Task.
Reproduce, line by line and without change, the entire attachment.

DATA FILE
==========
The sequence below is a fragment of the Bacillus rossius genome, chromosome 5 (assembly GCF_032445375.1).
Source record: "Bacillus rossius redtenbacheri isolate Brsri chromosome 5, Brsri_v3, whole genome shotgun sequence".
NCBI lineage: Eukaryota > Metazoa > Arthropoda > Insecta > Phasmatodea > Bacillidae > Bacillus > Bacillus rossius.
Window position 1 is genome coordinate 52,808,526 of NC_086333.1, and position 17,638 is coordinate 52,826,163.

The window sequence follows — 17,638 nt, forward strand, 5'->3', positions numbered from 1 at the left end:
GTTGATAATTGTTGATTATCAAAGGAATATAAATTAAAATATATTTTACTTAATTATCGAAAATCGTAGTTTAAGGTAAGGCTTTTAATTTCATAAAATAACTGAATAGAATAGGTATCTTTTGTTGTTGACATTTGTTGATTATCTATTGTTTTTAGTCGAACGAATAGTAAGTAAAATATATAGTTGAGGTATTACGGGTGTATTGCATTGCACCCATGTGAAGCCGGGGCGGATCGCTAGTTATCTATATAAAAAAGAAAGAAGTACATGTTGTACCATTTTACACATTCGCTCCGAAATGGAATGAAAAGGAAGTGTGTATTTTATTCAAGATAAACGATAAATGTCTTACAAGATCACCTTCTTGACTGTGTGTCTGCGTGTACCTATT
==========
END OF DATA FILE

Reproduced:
The sequence below is a fragment of the Bacillus rossius genome, chromosome 5 (assembly GCF_032445375.1).
Source record: "Bacillus rossius redtenbacheri isolate Brsri chromosome 5, Brsri_v3, whole genome shotgun sequence".
NCBI lineage: Eukaryota > Metazoa > Arthropoda > Insecta > Phasmatodea > Bacillidae > Bacillus > Bacillus rossius.
Window position 1 is genome coordinate 52,808,526 of NC_086333.1, and position 17,638 is coordinate 52,826,163.

The window sequence follows — 17,638 nt, forward strand, 5'->3', positions numbered from 1 at the left end:
GTTGATAATTGTTGATTATCAAAGGAATATAAATTAAAATATATTTTACTTAATTATCGAAAATCGTAGTTTAAGGTAAGGCTTTTAATTTCATAAAATAACTGAATAGAATAGGTATCTTTTGTTGTTGACATTTGTTGATTATCTATTGTTTTTAGTCGAACGAATAGTAAGTAAAATATATAGTTGAGGTATTACGGGTGTATTGCATTGCACCCATGTGAAGCCGGGGCGGATCGCTAGTTATCTATATAAAAAAGAAAGAAGTACATGTTGTACCATTTTACACATTCGCTCCGAAATGGAATGAAAAGGAAGTGTGTATTTTATTCAAGATAAACGATAAATGTCTTACAAGATCACCTTCTTGACTGTGTGTCTGCGTGTACCTATT